Roots of Baseball

Baseball is a summer game, but nothing compares to October. Playoff baseball. Pennant races. Aces on the mound. Clutch hitting. Whereas on a hot July afternoon the crack of the bat can be a soundtrack to the lazy days of summer, every pitch in the fall begins to matter. Every swing. Every read on the baseball, and every misread.

It’s when statistics and superstitions crowd the plate together, and sometimes become interchangeable. What wins out ultimately belongs to the imagination of the game itself. As the great Babe Ruth once said, “I have only one superstition: I make sure to touch all four bases when I hit a home run.”

Baseball’s roots run deep through his New York Yankees, who are trying to win their first World Series since 2009, when CC Sabathia came to New York and won the most games that year of any pitcher. The bling was back in the Big Apple, and really, the legends that have worn the pinstripes never stray far from the Bronx. Ruth. DiMaggio. Gehrig. Reggie. CC. They run from Roger Maris to Aaron Judge, who just broke his American League record with 62 home runs this season.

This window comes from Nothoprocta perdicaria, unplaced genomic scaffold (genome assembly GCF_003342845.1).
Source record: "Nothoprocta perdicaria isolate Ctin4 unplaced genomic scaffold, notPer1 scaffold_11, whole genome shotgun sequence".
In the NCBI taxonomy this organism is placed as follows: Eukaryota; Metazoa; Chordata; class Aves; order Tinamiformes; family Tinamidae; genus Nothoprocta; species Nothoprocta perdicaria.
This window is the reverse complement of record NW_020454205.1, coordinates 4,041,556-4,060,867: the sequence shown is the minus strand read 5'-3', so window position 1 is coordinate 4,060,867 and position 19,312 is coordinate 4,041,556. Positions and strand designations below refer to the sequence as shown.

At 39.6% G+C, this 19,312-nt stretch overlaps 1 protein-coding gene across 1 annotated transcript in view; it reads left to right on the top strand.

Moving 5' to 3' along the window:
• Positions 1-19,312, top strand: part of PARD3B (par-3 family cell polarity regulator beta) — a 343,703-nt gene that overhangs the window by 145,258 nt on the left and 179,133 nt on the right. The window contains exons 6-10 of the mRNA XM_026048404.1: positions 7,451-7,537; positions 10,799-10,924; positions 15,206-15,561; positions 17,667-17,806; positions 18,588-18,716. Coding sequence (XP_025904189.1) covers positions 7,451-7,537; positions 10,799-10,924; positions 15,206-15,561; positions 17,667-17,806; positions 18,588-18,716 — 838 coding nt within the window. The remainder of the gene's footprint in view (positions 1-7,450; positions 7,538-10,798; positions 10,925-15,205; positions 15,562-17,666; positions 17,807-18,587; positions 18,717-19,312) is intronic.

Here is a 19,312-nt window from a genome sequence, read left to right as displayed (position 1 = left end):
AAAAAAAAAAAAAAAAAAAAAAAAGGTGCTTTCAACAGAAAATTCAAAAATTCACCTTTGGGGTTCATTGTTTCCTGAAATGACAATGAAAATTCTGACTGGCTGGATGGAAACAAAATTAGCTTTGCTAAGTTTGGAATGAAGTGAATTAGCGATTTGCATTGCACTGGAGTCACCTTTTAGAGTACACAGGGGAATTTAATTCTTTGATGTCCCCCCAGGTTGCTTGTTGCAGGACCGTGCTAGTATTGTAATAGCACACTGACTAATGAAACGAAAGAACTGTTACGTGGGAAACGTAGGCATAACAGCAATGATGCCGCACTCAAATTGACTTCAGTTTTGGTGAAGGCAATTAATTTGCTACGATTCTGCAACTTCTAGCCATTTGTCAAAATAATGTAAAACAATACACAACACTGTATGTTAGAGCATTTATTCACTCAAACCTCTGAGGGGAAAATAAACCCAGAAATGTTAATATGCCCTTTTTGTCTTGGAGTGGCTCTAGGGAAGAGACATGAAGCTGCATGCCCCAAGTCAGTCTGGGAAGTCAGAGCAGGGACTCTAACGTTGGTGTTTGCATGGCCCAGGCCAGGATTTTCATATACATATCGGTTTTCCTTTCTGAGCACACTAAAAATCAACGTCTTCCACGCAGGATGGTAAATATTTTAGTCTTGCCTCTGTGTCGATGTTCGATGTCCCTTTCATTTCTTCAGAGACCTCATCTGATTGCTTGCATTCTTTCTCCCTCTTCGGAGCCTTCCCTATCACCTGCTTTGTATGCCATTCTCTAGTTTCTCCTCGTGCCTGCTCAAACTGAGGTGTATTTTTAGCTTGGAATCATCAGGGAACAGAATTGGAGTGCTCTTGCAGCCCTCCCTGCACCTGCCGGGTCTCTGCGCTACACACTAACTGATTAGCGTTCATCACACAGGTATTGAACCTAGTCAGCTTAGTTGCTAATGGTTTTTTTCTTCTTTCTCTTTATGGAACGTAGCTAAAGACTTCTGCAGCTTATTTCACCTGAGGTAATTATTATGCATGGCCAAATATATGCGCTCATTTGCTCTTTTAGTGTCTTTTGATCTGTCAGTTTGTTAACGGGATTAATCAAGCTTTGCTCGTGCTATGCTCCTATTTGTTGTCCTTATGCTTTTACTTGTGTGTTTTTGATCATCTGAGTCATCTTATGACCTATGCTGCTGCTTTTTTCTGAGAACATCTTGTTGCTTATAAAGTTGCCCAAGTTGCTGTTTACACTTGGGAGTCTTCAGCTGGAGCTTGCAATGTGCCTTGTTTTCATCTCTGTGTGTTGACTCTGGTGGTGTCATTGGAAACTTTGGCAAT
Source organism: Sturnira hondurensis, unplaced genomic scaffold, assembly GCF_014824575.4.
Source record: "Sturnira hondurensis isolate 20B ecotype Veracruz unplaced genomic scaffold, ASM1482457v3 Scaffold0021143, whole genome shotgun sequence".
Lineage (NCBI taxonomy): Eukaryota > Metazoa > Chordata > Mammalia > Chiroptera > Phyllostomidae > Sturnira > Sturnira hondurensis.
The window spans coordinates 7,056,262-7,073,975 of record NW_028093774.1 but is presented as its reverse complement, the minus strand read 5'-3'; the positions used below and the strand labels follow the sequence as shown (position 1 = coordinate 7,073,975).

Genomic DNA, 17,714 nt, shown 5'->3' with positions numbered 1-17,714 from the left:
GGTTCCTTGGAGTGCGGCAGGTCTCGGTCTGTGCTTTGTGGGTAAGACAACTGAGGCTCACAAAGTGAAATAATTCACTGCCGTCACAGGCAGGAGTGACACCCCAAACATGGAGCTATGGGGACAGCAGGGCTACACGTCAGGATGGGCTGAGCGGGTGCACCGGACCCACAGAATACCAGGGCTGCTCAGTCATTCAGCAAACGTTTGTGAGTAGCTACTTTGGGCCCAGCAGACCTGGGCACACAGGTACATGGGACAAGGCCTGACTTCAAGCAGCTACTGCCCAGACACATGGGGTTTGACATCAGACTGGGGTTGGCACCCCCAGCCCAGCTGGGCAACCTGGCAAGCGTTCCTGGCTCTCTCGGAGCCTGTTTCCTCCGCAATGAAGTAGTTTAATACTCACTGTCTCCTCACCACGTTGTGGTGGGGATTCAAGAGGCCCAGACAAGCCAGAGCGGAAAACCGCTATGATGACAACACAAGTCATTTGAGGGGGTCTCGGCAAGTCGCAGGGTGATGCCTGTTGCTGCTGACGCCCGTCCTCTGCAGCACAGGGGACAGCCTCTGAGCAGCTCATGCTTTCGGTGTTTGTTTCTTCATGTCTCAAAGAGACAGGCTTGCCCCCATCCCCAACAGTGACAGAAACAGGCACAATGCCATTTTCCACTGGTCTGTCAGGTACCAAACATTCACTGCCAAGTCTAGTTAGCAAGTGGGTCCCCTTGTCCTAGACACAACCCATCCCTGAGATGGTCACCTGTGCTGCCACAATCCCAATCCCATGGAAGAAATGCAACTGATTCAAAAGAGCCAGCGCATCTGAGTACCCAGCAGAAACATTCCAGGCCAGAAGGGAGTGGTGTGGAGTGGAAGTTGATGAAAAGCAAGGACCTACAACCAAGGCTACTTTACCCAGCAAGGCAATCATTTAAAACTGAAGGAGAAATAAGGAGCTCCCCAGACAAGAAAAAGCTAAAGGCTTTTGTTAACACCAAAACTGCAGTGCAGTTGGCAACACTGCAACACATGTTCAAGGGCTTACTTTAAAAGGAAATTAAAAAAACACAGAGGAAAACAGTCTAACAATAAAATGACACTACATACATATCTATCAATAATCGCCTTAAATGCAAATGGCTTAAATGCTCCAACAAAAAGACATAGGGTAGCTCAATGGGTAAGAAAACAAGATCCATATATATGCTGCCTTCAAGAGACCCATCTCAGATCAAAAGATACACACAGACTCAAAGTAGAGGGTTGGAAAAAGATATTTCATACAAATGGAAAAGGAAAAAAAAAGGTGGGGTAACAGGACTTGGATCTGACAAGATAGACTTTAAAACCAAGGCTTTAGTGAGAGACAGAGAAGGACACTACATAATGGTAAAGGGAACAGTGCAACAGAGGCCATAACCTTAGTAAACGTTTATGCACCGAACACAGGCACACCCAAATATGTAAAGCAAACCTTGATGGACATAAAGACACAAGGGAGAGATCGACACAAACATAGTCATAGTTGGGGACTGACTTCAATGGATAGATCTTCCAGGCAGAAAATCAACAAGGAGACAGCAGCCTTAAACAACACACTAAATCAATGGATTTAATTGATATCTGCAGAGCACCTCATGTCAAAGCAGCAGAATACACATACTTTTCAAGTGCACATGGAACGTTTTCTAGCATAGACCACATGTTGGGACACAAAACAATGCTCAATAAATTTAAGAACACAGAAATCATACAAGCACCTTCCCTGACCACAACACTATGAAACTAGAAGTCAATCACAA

The names on the back change, but every franchise carries the connection to the past. This year the Dodgers are favorites to bring a World Series back to Los Angeles, perhaps in homage to the great Vin Scully, who passed away in August after calling Dodgers games for 67 years. Through Scully’s eyes the baton was passed from generation to generation, from Brooklyn’s Ebbets Field to Chavez Ravine, from Koufax to Kershaw, from the legendary Jackie Robinson — who opened the door for every black athlete in America — to Mookie Betts.

This year the roots run back through the American Northwest, through the Seattle Mariners who are back in the playoffs as the loveable underdogs. The smile of Ken Griffey Jr., the most iconic player in the team’s history, still brightens the dugout. As the city of Seattle celebrates October madness, it’s also a time a good time to pay homage to the man who donned the navy blue and northwest green.

We here at Roots of Fight are proud to connect yesterday’s icons with today’s thriving best, because tradition and baseball are one and the same.

And there’s nothing like October baseball, when those traditions are the point of pride.